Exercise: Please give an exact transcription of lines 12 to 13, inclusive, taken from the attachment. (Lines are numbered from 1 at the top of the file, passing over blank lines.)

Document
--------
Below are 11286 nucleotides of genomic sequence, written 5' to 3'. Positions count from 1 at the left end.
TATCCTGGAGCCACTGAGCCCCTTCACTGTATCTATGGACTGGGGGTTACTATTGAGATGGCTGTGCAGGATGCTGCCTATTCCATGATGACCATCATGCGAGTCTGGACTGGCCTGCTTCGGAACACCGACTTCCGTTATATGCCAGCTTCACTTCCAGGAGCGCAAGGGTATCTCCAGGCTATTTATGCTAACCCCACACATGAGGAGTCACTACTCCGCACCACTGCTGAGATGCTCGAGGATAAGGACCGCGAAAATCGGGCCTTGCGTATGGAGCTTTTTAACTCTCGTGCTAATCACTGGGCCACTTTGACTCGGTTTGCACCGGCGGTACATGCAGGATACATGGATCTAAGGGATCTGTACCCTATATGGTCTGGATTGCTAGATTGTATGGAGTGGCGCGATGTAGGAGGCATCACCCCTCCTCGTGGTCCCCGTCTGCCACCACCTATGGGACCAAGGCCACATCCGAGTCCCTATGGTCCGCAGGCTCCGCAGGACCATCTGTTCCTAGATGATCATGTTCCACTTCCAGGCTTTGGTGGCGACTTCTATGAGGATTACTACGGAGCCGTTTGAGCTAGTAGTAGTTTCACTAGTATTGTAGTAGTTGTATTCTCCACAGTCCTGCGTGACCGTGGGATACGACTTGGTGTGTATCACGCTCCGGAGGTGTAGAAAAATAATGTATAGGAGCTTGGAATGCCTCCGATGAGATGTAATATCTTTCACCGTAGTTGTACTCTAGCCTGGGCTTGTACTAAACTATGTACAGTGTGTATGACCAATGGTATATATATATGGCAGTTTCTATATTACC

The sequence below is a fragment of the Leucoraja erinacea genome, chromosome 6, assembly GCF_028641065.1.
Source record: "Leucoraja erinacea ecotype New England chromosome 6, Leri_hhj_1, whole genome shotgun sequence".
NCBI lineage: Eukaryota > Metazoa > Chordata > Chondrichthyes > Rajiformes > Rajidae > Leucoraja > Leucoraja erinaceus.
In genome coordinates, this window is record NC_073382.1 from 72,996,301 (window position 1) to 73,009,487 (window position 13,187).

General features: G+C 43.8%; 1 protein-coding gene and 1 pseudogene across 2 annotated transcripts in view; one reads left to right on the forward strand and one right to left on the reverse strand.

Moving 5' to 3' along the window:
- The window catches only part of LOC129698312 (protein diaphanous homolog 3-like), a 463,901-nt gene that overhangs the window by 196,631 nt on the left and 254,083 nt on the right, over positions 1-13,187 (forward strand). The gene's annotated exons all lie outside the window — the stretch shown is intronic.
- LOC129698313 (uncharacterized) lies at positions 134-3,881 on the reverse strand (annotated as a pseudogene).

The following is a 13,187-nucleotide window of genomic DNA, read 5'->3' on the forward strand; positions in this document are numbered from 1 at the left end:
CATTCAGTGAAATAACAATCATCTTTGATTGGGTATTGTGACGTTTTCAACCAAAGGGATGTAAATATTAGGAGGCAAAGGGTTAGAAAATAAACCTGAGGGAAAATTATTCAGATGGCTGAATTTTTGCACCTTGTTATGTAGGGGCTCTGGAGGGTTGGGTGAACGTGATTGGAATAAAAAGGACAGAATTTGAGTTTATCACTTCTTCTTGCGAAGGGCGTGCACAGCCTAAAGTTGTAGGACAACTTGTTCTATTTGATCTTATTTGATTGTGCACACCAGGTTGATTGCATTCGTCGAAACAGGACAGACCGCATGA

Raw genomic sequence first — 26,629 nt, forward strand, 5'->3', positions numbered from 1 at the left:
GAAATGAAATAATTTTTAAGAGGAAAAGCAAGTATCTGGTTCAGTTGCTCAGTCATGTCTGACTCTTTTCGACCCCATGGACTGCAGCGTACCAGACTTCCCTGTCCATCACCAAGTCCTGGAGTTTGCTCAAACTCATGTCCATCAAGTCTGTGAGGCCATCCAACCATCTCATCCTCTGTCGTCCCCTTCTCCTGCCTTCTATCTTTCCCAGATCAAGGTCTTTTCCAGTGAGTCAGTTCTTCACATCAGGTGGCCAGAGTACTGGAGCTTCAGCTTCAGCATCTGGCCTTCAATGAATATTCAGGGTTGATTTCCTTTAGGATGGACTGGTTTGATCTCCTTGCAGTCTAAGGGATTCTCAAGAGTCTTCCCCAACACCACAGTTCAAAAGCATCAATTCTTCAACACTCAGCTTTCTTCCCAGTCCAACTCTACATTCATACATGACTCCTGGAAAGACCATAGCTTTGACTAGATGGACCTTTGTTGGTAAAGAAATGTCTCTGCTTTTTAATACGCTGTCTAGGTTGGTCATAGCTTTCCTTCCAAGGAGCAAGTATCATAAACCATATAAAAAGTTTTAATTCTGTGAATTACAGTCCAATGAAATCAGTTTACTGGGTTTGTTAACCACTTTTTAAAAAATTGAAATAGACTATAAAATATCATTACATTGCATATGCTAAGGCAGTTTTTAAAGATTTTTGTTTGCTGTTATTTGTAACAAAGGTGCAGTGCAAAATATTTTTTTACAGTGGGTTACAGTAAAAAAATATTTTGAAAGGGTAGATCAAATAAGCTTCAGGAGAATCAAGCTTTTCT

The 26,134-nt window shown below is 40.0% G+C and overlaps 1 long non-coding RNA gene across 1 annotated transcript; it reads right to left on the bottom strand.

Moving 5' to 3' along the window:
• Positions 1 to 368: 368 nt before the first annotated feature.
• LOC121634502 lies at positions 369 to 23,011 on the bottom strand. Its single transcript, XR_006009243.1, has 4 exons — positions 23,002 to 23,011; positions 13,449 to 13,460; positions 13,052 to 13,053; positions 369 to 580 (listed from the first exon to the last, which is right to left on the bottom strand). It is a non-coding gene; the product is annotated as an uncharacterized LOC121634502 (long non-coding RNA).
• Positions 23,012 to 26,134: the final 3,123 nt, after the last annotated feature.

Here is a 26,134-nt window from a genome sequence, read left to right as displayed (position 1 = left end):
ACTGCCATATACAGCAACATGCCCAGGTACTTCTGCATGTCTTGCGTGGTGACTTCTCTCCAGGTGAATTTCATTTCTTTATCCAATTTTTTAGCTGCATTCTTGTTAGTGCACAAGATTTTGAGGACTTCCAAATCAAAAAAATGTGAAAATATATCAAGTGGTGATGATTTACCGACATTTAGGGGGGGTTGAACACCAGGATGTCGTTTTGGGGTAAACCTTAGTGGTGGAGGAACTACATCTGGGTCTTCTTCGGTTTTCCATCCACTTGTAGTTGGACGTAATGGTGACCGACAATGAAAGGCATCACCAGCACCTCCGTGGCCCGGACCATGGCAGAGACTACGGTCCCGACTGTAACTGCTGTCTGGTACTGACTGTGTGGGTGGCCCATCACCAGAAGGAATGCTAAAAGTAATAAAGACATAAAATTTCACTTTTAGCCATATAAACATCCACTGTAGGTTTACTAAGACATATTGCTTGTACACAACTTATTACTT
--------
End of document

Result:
CATTCAGTGAAATAACAATCATCTTTGATTGGGTATTGTGACGTTTTCAACCAAAGGGATGTAAATATTAGGAGGCAAAGGGTTAGAAAATAAACCTGAGGGAAAATTATTCAGATGGCTGAATTTTTGCACCTTGTTATGTAGGGGCTCTGGAGGGTTGGGTGAACGTGATTGGAATAAAAAGGACAGAATTTGAGTTTATCACTTCTTCTTGCGAAGGGCGTGCACAGCCTAAAGTTGTAGGACAACTTGTTCTATTTGATCTTATTTGATTGTGCACACCAGGTTGATTGCATTCGTCGAAACAGGACAGACCGCATGA

Raw genomic sequence first — 26,629 nt, forward strand, 5'->3', positions numbered from 1 at the left: